Of course, depending on the cosmology you’re working with, aasimar might also be born of fallen angels, or of angels devoted to the service of neutral or evil gods. Not in Planescape’s original cosmology, as far as I know, but… well, I won’t try to tell you your setting, but unless you know and care about hardcore Planescape canon (you know who you are, and I respect that), there are any number of ways to spindle, fold, and mutilate so that aasimar are more ambiguous figures than the core writeup presents.
|1||Pleasure is a good thing in moderation, though the line of “moderation” gets blurry when I drink…|
|2||I know the common name of my angelic progenitor, and invoke it casually.|
|3||I prefer the company of the scum of the earth, who need me more than the wealthy do.|
|4||I’m always working like I’m running out of time.|
|5||My archaic speech patterns imitate holy scriptures.|
|6||In times of stress, I curse in the Supernal tongue, which gets me in trouble with the Powers that Be.|
|7||I let my parentage define me, and I assume that everyone else does the same.|
|8||I forgive a first offense against me, but a second affront receives no mercy.|
|1||Purity: I reject worldly and materialistic corruption, violently if necessary. (Evil)|
|2||Vitality: The gods put a lot of interesting things into the world, and I want to experience them all. (Neutral)|
|3||Freedom: What is the will of a mortal ruler compared to the will of Heaven? (Chaotic)|
|4||Fairness: Law is only just when it protects everyone equally – even from my wrath. (Lawful)|
|5||Charity: The purpose of my life is to give my life away. (Good)|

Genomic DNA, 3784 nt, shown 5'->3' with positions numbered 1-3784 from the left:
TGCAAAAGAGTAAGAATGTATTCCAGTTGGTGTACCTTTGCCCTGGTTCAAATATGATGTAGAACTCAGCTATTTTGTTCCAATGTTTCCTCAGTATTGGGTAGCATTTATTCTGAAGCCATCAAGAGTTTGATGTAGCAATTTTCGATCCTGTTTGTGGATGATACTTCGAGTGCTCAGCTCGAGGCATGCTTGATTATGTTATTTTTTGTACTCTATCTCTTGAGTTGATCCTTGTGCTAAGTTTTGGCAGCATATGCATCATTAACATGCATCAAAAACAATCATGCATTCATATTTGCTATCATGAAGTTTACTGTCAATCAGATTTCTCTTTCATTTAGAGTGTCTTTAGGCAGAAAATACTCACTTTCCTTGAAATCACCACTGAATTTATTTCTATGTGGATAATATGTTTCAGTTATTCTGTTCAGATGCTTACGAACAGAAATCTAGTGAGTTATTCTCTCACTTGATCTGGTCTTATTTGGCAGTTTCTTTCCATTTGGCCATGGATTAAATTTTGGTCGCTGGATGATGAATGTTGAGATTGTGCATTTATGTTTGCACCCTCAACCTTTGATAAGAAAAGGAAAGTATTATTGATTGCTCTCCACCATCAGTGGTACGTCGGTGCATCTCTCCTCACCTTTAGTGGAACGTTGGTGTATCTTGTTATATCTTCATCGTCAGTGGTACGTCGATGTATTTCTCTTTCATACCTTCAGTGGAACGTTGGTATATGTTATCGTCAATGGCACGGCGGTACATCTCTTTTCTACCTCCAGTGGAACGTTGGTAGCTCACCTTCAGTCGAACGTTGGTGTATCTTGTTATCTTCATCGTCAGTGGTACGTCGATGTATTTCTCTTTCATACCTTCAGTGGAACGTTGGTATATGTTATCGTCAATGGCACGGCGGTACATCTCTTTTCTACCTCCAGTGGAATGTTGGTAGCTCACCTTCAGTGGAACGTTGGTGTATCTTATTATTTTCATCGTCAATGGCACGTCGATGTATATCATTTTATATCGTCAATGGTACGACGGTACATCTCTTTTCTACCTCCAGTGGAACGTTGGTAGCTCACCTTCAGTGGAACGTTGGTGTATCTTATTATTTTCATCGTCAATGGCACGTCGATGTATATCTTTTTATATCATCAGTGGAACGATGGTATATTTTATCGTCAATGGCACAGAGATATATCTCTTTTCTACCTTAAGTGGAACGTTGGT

|6||Harmony: Good and evil are outmoded perspectives – I go where chance takes me. (Neutral)|
|1||I seek to redeem the Fall of my angelic progenitor.|
|2||I will bring down the corrupt and usher in a new age of justice.|
|3||I must establish an enclave for my people in the world, so that we won’t be alone anymore.|
|4||I will sacrifice my own innocence to protect the innocence of others.|
|5||I will cleanse the world of every foul thing, to make way for the manifestation of the gods in the world.|
|6||If wealth and status are all that the world understands, I will accrue them and turn them to better ends.|
|1||I’m terrible at keeping secrets about myself, especially when it matters.|
|2||I have a wit so dry and biting that it causes conflicts I could have avoided with some tact.|
|3||Desire to protect my allies from harm causes me to risk myself too much and jeopardize the whole group.|
|4||Planning for long-term goals often gets in the way of short-term decisive action.|
|5||My mistrust for authority figures gets in my way, even when they are on my side.|
|6||My health and safety are my angelic progenitor’s great vulnerability.|
In addition to the adjustments to the racial writeup I’ve proposed above, these personality features are heavily inspired by Celestials in Dust to Dust. Celestials have a very different backstory than aasimar, having been immortal creatures themselves rather than children of angels, but the Venn diagram of their typical attitudes has a lot over overlap. Several items here are specific nods to DtD perspectives – in case you’re wondering how purity got matched up with evil, for example.
I’ll reiterate a point from previous posts in this series: these personality features aren’t meant to fully replace your background features. Pick a few from your race and a few from your background, or if the DM permits, take a full set from your background and a few from these lists. Or just use these as differing perspectives on how aasimar might think and behave. Keep in mind that D&D is a collaborative game – don’t want to pick features that will make you unpleasant at the table. A little friction is fine, as long as everyone is on the same page with it. Talk things out, and be willing to walk something back if it’s going to spoil another player’s experience.